Computer Gaming and Social Values

Posted on November 19, 2010

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From a guest blogger:

Society is changing fast here in the UK and it is difficult to keep track of the developments.  Whilst the middle-aged debate the merits of the Trident nuclear missile programme for our national defence, our young have taken up arms against the rest of the world by buying 1.4 million copies of the computer game Call of Duty: Black Ops on the first day of its release.

The community of gamers is, in a certain sense, arguably stronger than any national community. New language is being fostered, with nouns like ‘n00b’ and ‘camper’, and verbs such as ‘to prestige’ or ‘to tea bag’. It would take too long to explain these terms to the uninitiated, but they are part and parcel of being an experienced gamer.

Ironically, some have argued that the constant fighting online of the young (and not so young) makes them less likely to fight for real in certain situations.  Online gaming provides ‘sound windows’ into bedrooms across the world through the use of headsets that act as comm-links for coordinating online team games.  Across Europe, Asia, Australasia and the US, players emit the same pop tunes and enjoy the same shouts to turn off from parents.  Gamers send friend requests to persons whose language they do not understand, but whose gaming ability is respected.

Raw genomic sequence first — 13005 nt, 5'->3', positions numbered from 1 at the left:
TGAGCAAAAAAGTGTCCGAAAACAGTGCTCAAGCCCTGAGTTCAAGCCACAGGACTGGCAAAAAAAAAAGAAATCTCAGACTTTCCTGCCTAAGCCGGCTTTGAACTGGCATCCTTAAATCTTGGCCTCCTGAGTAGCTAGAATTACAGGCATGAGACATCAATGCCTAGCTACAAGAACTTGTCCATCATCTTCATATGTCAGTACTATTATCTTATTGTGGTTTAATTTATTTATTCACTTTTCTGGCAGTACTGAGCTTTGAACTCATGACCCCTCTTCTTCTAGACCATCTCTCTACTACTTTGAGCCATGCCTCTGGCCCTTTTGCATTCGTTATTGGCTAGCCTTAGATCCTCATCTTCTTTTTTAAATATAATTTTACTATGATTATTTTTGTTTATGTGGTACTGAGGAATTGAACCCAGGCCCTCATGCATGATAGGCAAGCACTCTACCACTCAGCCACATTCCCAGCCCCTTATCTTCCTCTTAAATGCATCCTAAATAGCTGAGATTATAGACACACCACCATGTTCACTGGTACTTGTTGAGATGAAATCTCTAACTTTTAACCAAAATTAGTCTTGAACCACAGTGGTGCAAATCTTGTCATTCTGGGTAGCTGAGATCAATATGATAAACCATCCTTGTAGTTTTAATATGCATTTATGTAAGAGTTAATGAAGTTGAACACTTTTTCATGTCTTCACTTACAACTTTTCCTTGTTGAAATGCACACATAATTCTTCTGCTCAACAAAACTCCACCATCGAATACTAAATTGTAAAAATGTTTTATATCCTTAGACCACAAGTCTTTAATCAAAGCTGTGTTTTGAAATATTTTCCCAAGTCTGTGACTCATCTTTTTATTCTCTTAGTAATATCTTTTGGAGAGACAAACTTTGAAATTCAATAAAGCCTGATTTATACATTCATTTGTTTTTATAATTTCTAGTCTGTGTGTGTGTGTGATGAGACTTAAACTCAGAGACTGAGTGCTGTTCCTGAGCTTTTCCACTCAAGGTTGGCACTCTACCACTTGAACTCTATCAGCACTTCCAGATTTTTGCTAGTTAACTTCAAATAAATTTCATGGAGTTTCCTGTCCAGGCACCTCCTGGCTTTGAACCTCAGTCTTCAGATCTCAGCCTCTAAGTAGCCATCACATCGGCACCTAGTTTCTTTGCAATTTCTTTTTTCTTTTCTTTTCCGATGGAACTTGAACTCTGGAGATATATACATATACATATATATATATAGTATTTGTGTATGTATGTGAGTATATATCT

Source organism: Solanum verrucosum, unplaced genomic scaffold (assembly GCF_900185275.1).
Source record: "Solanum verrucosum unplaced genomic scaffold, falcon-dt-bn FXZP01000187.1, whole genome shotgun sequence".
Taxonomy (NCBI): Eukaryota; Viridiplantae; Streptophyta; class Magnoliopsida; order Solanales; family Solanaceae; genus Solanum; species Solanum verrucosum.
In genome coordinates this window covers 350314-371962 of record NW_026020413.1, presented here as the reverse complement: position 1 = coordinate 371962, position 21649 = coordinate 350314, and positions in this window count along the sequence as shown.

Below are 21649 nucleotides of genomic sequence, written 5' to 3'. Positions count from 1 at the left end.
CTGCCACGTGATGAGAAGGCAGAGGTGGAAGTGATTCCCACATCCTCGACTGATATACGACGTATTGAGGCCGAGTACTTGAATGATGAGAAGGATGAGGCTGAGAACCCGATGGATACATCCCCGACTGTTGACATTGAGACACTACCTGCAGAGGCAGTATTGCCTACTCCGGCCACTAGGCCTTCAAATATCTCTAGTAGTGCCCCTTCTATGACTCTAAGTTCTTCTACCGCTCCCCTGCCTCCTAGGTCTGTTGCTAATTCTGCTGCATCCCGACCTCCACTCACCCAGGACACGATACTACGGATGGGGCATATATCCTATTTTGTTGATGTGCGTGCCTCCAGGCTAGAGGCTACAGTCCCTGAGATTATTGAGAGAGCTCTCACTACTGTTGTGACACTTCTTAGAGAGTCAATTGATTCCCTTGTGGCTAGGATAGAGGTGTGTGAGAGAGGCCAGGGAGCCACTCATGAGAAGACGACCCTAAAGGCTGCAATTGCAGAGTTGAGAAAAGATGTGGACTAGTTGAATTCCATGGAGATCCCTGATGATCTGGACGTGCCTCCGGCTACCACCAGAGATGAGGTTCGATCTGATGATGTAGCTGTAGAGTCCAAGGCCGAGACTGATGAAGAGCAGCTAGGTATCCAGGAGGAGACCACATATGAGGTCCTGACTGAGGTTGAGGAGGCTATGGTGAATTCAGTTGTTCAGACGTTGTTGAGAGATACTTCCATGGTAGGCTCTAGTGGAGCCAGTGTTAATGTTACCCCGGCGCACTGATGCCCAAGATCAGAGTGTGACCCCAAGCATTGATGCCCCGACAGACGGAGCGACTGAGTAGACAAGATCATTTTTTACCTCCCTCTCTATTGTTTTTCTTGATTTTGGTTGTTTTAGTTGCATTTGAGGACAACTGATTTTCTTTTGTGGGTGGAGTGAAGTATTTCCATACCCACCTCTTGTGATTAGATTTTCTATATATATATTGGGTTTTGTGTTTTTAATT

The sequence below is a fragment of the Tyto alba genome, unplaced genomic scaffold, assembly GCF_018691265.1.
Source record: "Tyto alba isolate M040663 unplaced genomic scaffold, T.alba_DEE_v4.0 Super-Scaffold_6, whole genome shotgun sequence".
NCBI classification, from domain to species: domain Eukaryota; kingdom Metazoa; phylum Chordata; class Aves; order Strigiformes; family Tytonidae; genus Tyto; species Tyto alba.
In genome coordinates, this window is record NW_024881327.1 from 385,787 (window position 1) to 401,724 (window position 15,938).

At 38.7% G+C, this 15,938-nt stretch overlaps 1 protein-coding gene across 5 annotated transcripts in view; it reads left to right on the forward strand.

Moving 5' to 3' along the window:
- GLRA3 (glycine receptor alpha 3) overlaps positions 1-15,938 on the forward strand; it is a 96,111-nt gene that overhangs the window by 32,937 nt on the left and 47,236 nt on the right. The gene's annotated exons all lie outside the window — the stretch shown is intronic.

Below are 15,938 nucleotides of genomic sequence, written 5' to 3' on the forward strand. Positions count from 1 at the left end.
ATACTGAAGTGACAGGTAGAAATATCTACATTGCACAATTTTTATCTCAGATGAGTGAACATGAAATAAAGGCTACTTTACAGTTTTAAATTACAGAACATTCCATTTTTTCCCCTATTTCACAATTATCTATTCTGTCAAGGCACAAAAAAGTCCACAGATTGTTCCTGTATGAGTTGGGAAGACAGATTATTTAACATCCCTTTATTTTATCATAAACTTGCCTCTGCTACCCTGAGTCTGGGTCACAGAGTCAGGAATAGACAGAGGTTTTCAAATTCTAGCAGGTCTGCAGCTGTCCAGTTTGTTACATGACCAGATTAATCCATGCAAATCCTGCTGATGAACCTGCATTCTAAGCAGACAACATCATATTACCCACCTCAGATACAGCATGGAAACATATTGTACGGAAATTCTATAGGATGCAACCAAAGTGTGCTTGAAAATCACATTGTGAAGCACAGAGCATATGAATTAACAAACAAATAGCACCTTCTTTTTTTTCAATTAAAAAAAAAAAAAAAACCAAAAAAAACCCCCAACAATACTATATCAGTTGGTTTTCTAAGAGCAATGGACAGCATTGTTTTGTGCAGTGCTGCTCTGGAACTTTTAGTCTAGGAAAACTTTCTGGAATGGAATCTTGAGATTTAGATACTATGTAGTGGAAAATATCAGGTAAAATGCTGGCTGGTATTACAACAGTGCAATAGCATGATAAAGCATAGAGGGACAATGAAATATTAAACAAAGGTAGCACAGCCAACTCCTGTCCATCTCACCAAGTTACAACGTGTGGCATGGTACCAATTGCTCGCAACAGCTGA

This is part of the modern world and it is difficult for some to navigate.  Whilst we can hope to increase community solidarity and social values in our towns and cities, the towns and cities of our youth are in a different place altogether.  It is a realm hard to access without a large investment of time and difficult to penetrate with good values.  Whilst most Black Ops players recognise the need to regulate the online commentary and promote positive interaction between gamers, enforcement of any standards has been slow and grudging.  Verbal abuse is a common theme of multiplayer discourse, especially during late-night gaming.  Taunts bordering on bullying and even racism are a common feature.  In response, this new version of the Call of Duty series allows the reporting of abuse, but subsequent reprimanding remains unclear.  The game is thirsting for players that complement each other’s abilities but the producers are more interested in working on the graphics and game-play than on the manners of those who play.

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